how to repair or inexpensively replace vanity top?

weedyacresMarch 2, 2014

We're in the midst of a super-low-budget DIY whole-house remodel. In our $2500 bathroom, our 24" vanity has a "granite" top that we got from CL for $75. Seemed like the perfect solution.

However, it got a couple scratches very early on, and last weekend acquired a chip in the corner. I was working the in bathroom, but recall no traumatic dropping event that would have chipped a piece of rock. So I'm thinking that it's not real stone. Here's a close-up that shows the chip and the 2 scratches.

I've been
1. Watching CL for replacement options (none yet)
2. Called a granite place to inquire about remnants ($300 for fabrication!!)
3. Checked big box options. There's a $129 24" option from Menards, but it's 22" deep and 4" centerset, and I need 10" deep and widespread faucets.

If there's a way to repair this, I'm game. But given its relative fragility, I'm more inclined to replace it, especially before I do the backsplash. I'm not wedded to a natural stone, so open to other classic-looking options for our 1920 house if there's a budget option.

It also doesn't have to be black. Anything in the grayish to black range will work.

Help!

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Trebruchet

You could give this a shot:

Here is a link that might be useful: UV repair

    Bookmark   March 2, 2014 at 10:55AM
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gmp3

Call several granite places, I had luck at a fabricator who had extra remnants hanging around, and let him complete when he was not busy. However prices varied wildly, and the smaller places were willing to make a deal.

    Bookmark   March 2, 2014 at 3:09PM
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jrueter

Have you looked for a soapstone remnant? You can DIY the fabrication.

    Bookmark   March 2, 2014 at 7:36PM
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weedyacres

Thanks. I'll do some more shopping around, and check into soapstone as well.

    Bookmark   March 3, 2014 at 9:10PM
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weedyacres

Update: I called a few more granite places and they were still wanting $50-60/sf for fabricated remnants.

But, I traveled to San Antonio from my small-town midwestern habitat, and so I called around places along the route shopping for soapstone remnants. A place in Dallas had an irregular chunk sufficient to make my vanity top and it cost me just $80. Woo hoo!!!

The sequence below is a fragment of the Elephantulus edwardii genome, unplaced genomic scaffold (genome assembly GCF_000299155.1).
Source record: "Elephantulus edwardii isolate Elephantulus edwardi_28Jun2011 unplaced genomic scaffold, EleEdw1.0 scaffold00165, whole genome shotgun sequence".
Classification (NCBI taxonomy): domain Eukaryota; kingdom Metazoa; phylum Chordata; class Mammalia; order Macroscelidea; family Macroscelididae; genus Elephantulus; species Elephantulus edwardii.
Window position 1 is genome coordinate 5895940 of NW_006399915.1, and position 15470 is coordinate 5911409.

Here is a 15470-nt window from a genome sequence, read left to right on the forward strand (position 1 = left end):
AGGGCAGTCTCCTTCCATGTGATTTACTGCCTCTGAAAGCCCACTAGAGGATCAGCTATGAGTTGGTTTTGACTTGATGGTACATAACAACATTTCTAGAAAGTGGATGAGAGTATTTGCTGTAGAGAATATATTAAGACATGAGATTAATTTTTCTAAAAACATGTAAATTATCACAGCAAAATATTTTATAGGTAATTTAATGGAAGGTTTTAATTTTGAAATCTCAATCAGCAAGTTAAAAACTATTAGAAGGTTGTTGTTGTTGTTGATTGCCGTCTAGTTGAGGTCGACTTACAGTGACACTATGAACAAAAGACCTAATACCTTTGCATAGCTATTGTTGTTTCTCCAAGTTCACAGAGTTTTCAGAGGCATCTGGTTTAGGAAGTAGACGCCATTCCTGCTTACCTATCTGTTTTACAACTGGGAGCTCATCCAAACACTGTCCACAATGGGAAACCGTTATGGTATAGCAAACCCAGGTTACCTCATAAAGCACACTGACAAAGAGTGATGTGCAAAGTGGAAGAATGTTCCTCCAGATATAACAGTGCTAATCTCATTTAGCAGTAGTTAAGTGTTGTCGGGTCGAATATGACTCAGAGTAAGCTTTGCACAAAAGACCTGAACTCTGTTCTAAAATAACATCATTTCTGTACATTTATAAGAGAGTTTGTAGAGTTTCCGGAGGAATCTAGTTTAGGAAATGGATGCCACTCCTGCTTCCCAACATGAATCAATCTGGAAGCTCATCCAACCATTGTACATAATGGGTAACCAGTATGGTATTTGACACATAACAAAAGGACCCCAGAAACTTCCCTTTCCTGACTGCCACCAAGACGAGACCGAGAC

I hauled it home in the truck, and am looking forward to honing my skills (pun intended) on this hunk of rock in the next few weeks, as soon as I finish the kitchen cabinets I'm in the middle of.

I've read up a bit on how to cut it, but I'm worried about the round cut for the sink and how to do that well.

    Bookmark   March 28, 2014 at 2:50PM
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RNmomof2 zone 5

Would one of the rectangular shaped sinks be easier to use? Cutting a rectangle versus a oval seems easier.

If not could you clamp or affix somehow a jig of hose/tubing to help cut an oval?

Or would one of the smaller fabricators cut the opening for a minimal price?

This post was edited by rnmomof2 on Sat, Mar 29, 14 at 21:24

    Bookmark   March 29, 2014 at 9:22PM
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scpalmetto

Around here the cost of fabricating includes a visit to the house to template and measure for the sink and faucet holes. If you were willing to gamble and template yourself and haul your piece of stone to a fabricator they might make the cuts for a more reasonable price. be prepared to live with the results though in case you didn't measure correctly.

    Bookmark   March 30, 2014 at 12:21PM
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enduring

Is your soapstone soft? If it is you can try using a jigsaw to cut around the hole, or a carbide router bite, once you have a hole drilled. It the stone is a harder variety, it might be too much for you. I have done soft soapstone (can scratch with your fingernail) with good luck, but the hard soapstone, (the kind that doesn't scratch with your fingernail) you probably wont be happy with the results. But that has been my luck. The straight cuts should do well with either, but the curves and the finishing are different. I had a plan to make my second sink for the current remodel and couldn't finish the surface with my tools, I would have needed stone sanding tools. So I scraped the plan. My first sink and counters turned out fabulous, but it was very easy to file and sand by hand. I have such a rough grit on the surface that I don't ever see any scratches.

I love this, and they are all remnant no larger than 12" wide, except for the base of the sink:

A link that you may have seen, or maybe not.

Here is a link that might be useful: DIY Soapstone People Show Your Counters !

    Bookmark   March 30, 2014 at 12:54PM
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weedyacres

enduring: I've seen that thread and your impressive handiwork. But I had no clue that there was soft and hard soapstone. I'll have to scratch it and see. Am I screwed if it's hard? Or is the hard stone still easy enough to do straight cuts on?

My concern is that a jigsaw cut won't likely be perfect...is sanding sufficient to make up for the imperfection? I was thinking a router would be the way to go, but I need something in the exact shape, like a plywood template, to run the bearing against and keep it perfect, and I don't know that I could make a perfect plywood template with a jigsaw either, though it would certainly be easier than the soapstone.

The square/rectangular sink is a brilliant idea. I'm going to look into that.

    Bookmark   March 30, 2014 at 8:01PM
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